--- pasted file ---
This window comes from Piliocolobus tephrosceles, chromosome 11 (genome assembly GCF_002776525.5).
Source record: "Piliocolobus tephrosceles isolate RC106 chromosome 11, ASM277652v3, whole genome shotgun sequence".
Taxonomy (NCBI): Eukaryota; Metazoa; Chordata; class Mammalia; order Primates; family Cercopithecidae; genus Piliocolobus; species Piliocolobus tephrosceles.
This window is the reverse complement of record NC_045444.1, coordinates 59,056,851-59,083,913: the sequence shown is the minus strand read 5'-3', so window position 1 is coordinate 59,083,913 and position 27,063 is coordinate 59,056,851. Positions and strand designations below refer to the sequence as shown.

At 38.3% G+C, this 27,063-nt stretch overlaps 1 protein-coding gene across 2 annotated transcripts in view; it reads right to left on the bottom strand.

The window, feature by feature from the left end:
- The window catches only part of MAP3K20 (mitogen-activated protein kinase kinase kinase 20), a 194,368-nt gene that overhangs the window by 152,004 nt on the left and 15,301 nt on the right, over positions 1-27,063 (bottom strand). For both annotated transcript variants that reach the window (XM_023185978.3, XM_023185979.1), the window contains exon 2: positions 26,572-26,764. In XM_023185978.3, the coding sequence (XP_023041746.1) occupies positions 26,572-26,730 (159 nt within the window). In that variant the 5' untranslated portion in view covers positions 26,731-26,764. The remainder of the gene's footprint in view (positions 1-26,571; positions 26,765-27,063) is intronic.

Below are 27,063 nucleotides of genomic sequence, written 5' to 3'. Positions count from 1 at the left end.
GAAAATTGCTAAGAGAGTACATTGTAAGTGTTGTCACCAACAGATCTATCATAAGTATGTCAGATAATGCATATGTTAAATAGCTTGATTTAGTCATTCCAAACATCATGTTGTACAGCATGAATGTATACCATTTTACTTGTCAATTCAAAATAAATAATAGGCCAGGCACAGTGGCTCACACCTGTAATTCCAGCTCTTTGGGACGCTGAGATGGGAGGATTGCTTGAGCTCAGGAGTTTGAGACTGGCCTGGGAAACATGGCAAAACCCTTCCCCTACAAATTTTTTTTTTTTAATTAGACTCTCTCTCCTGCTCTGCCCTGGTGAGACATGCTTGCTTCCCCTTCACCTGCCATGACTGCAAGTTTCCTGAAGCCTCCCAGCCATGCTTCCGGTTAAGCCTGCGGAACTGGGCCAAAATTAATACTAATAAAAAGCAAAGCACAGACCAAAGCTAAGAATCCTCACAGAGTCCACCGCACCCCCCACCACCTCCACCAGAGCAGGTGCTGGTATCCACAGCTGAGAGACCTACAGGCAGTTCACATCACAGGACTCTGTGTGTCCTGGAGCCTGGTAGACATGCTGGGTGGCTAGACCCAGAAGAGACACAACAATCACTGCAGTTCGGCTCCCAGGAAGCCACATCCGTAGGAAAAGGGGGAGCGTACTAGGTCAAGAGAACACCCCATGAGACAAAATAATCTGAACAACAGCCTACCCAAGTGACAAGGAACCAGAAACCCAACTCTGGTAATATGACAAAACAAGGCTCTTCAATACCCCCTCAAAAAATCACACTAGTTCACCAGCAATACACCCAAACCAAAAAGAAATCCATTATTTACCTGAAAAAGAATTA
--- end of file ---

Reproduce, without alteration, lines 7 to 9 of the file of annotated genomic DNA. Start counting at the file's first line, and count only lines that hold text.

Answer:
- The window catches only part of MAP3K20 (mitogen-activated protein kinase kinase kinase 20), a 194,368-nt gene that overhangs the window by 152,004 nt on the left and 15,301 nt on the right, over positions 1-27,063 (bottom strand). For both annotated transcript variants that reach the window (XM_023185978.3, XM_023185979.1), the window contains exon 2: positions 26,572-26,764. In XM_023185978.3, the coding sequence (XP_023041746.1) occupies positions 26,572-26,730 (159 nt within the window). In that variant the 5' untranslated portion in view covers positions 26,731-26,764. The remainder of the gene's footprint in view (positions 1-26,571; positions 26,765-27,063) is intronic.

Below are 27,063 nucleotides of genomic sequence, written 5' to 3'. Positions count from 1 at the left end.
GAAAATTGCTAAGAGAGTACATTGTAAGTGTTGTCACCAACAGATCTATCATAAGTATGTCAGATAATGCATATGTTAAATAGCTTGATTTAGTCATTCCAAACATCATGTTGTACAGCATGAATGTATACCATTTTACTTGTCAATTCAAAATAAATAATAGGCCAGGCACAGTGGCTCACACCTGTAATTCCAGCTCTTTGGGACGCTGAGATGGGAGGATTGCTTGAGCTCAGGAGTTTGAGACTGGCCTGGGAAACATGGCAAAACCCTTCCCCTACAAATTTTTTTTTTTTAATTAGACTCTCTCTCCTGCTCTGCCCTGGTGAGACATGCTTGCTTCCCCTTCACCTGCCATGACTGCAAGTTTCCTGAAGCCTCCCAGCCATGCTTCCGGTTAAGCCTGCGGAACTGGGCCAAAATTAATACTAATAAAAAGCAAAGCACAGACCAAAGCTAAGAATCCTCACAGAGTCCACCGCACCCCCCACCACCTCCACCAGAGCAGGTGCTGGTATCCACAGCTGAGAGACCTACAGGCAGTTCACATCACAGGACTCTGTGTGTCCTGGAGCCTGGTAGACATGCTGGGTGGCTAGACCCAGAAGAGACACAACAATCACTGCAGTTCGGCTCCCAGGAAGCCACATCCGTAGGAAAAGGGGGAGCGTACTAGGTCAAGAGAACACCCCATGAGACAAAATAATCTGAACAACAGCCTACCCAAGTGACAAGGAACCAGAAACCCAACTCTGGTAATATGACAAAACAAGGCTCTTCAATACCCCCTCAAAAAATCACACTAGTTCACCAGCAATACACCCAAACCAAAAAGAAATCCATTATTTACCTGAAAAAGAATTA